I’ve watch in amusement the last few month as another cultural icon, teen heart throb Justin Bieber, self destructs publicly. Of course, he is one of an endless series of vapid actors an singers we idolize, only to lament in their humanity. In fact, an uneducated, un-mentored “artist” who rises to fame is the least likely person to handle it well and the most likely to look foolish in the process. It’s our reaction the is the most curious.
Hero worship is a way to role model after someone who has traits we wish we had, i.e.: singing well and being popular. We then assume that person has other traits (maturity?) too and that they in fact may be “perfect”. We then psychologically attach to the idealized object, bolstering our sense of self. A narcissistic self object you use to self nurture. But what if your role model is Justin Bieber?
Bieber’s music and 12 year old appearance never did anything for me. He lost me forever several years ago when visiting Anne Frank’s home in Amsterdam. He stated “She was teenage girl. She would have been a Bieber- head!”. A woeful misjudging of his place in history (he never took it!) and total disrespect for a true cultural icon! And he’s now the little boy who’s never been told “NO” and behaving like an ass.
It’s thought that one measure of maturity occurs when you realize you no longer have any heroes. I’m not sure this ever entirely happen ( I’ve still got Dr. J and Batman!). But choose and reevaluate your heroes wisely. You are the only you and, I promise you, you do not want to be a Justin Bieber!
A recent survey, reported int his weeks Newsweek, confirms what those of us int he field have known for decades: our ranks are shrinking. There are 15% fewer psychiatrists in practice now than in 2000 and, of that group, there is a drop of 20% in those who accept insurance coverage in their offices. This due, in part, to a two decade cut in benefit payments to psychiatrists and decreased public support, including weakening of the commitment laws. As a result, fewer doctors are specializing in psychiatry and those who are trained are dropping off insurance panels. It is worse on impatient units where psychiatrist don’t want to take 24 hour responsibility for disturbed patients at such reduced pay. As a result, access to basic psychiatric care is at an all time low.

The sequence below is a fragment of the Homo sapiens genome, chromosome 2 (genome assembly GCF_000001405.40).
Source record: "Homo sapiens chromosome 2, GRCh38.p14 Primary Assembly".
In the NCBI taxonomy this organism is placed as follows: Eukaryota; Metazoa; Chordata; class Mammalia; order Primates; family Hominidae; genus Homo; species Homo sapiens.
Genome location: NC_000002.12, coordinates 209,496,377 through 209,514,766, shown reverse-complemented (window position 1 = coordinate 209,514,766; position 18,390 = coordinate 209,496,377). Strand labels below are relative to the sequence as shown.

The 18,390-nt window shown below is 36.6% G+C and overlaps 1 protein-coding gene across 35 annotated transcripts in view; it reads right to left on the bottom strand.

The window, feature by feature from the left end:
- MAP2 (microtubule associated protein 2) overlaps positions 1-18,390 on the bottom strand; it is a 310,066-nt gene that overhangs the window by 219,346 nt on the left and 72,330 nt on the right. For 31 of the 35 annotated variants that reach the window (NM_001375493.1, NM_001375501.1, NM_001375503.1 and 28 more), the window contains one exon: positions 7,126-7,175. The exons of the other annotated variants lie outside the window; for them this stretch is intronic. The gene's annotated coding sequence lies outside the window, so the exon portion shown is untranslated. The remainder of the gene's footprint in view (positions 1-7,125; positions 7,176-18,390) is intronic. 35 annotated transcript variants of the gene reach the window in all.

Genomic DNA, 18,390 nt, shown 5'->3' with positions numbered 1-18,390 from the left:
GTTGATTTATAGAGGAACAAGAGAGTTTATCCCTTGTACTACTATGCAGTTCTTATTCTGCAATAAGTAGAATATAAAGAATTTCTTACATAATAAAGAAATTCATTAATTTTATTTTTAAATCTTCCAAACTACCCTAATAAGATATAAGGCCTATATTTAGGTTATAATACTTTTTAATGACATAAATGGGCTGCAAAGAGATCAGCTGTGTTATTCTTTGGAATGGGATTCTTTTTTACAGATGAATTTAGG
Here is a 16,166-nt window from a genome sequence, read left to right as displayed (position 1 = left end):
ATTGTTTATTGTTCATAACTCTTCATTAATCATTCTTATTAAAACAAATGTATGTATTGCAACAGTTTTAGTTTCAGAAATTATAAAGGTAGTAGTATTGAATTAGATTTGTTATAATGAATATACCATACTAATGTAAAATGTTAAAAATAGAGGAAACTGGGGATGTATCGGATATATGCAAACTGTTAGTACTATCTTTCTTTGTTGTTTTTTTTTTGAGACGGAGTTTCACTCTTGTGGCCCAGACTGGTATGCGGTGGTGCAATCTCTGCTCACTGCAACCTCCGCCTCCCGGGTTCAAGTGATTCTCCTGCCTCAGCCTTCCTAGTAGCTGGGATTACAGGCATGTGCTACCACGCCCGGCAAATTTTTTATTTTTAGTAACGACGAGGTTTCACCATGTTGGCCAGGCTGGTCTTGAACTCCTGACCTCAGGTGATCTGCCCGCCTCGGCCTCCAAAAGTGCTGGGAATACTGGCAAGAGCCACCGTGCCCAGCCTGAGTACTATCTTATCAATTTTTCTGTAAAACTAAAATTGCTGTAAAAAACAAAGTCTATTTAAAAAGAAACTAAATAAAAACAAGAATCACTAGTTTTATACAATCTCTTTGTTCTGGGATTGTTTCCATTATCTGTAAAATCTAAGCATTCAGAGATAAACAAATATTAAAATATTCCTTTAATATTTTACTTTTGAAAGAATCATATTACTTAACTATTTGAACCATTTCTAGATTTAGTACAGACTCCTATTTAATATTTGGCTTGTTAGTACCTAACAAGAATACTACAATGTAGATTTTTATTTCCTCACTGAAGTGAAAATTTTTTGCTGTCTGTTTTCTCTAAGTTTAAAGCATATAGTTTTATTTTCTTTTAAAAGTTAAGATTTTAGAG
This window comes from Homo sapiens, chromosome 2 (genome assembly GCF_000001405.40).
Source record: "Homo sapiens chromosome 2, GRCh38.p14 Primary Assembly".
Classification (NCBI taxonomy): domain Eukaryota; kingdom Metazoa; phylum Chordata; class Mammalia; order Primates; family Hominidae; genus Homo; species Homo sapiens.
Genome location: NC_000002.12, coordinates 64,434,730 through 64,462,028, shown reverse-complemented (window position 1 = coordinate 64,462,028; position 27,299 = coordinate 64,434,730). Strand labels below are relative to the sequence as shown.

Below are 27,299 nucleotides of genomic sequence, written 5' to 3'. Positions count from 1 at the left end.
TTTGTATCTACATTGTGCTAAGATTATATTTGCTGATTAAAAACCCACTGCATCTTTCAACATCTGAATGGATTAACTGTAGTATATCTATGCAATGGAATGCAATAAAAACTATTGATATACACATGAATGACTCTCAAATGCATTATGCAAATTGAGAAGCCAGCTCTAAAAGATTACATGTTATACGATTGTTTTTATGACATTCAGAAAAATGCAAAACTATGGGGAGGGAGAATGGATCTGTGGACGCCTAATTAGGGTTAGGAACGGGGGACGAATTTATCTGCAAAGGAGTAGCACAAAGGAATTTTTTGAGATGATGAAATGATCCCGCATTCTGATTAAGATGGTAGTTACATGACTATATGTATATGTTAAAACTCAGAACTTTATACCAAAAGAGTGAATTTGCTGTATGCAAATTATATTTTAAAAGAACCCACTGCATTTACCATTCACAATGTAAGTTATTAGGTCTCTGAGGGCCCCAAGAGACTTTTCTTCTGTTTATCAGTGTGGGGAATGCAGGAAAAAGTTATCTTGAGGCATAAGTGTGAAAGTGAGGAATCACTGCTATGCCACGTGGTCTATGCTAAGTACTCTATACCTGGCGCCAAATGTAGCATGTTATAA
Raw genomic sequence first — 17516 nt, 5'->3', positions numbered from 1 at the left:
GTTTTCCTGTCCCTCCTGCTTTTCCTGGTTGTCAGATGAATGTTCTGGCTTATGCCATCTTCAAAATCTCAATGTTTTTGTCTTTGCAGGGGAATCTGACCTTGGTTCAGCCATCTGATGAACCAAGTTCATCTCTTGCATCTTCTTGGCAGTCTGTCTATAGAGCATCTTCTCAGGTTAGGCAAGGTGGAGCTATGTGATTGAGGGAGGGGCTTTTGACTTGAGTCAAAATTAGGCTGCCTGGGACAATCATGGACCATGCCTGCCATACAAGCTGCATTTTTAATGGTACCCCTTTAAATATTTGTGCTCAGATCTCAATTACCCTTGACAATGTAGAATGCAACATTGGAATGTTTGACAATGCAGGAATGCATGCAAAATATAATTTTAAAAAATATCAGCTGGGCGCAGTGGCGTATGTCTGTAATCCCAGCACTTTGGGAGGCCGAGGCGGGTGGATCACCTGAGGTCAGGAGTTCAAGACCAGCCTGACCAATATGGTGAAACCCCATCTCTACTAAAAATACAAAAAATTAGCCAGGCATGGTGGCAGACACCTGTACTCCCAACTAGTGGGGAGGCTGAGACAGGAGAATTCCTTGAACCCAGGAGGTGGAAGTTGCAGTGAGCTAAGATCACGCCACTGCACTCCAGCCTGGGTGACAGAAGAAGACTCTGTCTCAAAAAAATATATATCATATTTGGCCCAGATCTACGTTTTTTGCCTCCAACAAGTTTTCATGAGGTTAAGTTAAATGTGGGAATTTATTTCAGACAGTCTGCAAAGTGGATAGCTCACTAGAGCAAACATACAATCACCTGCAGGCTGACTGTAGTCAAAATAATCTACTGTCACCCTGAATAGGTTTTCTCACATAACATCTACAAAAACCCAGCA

All the recent shooters in the nations mass killings have been persons with active psychiatric illness receiving inadequate treatment. “Penny wise, but dollar foolish”, as Ben Franklin said.
The psychiatric care system is now so damaged that it would take decades to rebuild, if we were so inclined. In the meantime, the top 5% of earners can afford adequate “out of pocket” private care, and the other 95% has only short term stabilization available. And, the mass shootings will continue unabated. Madness…
What’s Wrong With My Family, and How to Live Your Best Life Anyway
Family. We all have one. And with all the gifts they bring, along comes at least a few lumps of coal-from some friction to downright anger and dysfunction. What’s a healthy family anyway? What’s a toxic one? Where is the middle ground? And how do you navigate family relationships to negotiate conflict resolution? WHAT’S WRONG WITH MY FAMILY explores the problems stemming from even the healthiest to the most destructive ones. Most important, it teaches what issues arise within you from your own family of origin, and how to heal from the wounds. A book of hope, it shows that no matter where you come from, you can live your best life anyway.
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Get your copy of What’s Wrong With My Family now and prepare for the annual holiday chaos!
A recent VA study has confirmed that opiate based medications are being overused in returning veterans with PTSD from war trauma. Many of the veterans suffered physical wounds, but a large portion do not, and the opiates are simply being used to mask emotional symptoms. This is due to the lack of funding for treatment of PTSD in the VA. The current techniques of individual and group therapy combined with EMDR (a hypnotic induction treatment) are highly effective, but time consuming and expensive. Opiates are cheap and feel good. At least for a while!
There is a long history of opiate use in the military. Milk of poppy was given to Roman soldiers entering battle to quell fears and keep them from feeling wounds. The first large-scale study was post Civil War where “old soldiers disease” was described, referring to men chronically addicted to Laudanum. Every town square in America was populated by hopelessly addicted veterans, many with chronic pain and other with PTSD. Psychotherapeutic treatments had not been developed.
The science of PTSD treatment today is well advanced and effective. The treatment of chronic pain is also much more efficient is providing relief. Giving opiates to treat PTSD while avoiding real, legitimate treatments is a disgrace we all share. We must ensure our veterans receive proper access to effective care!